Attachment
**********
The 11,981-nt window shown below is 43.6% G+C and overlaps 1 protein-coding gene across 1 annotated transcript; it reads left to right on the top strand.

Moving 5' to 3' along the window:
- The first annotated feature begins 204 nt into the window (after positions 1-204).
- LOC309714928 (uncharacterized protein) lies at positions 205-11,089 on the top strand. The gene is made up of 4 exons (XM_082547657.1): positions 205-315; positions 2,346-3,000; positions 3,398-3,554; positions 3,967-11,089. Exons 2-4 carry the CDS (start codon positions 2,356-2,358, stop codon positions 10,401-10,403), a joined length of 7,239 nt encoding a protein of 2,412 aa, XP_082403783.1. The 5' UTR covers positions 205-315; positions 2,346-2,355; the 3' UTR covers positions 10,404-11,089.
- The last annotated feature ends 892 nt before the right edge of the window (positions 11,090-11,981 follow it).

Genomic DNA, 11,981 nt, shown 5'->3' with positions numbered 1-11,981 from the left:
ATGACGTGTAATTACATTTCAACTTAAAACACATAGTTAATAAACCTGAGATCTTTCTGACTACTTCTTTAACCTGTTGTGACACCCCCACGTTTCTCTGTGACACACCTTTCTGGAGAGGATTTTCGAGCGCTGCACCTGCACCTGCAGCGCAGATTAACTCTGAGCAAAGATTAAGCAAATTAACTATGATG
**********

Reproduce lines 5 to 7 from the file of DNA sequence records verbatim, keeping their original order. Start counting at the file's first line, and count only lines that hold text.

- The last annotated feature ends 892 nt before the right edge of the window (positions 11,090-11,981 follow it).

Genomic DNA, 11,981 nt, shown 5'->3' with positions numbered 1-11,981 from the left:
ATGACGTGTAATTACATTTCAACTTAAAACACATAGTTAATAAACCTGAGATCTTTCTGACTACTTCTTTAACCTGTTGTGACACCCCCACGTTTCTCTGTGACACACCTTTCTGGAGAGGATTTTCGAGCGCTGCACCTGCACCTGCAGCGCAGATTAACTCTGAGCAAAGATTAAGCAAATTAACTATGATG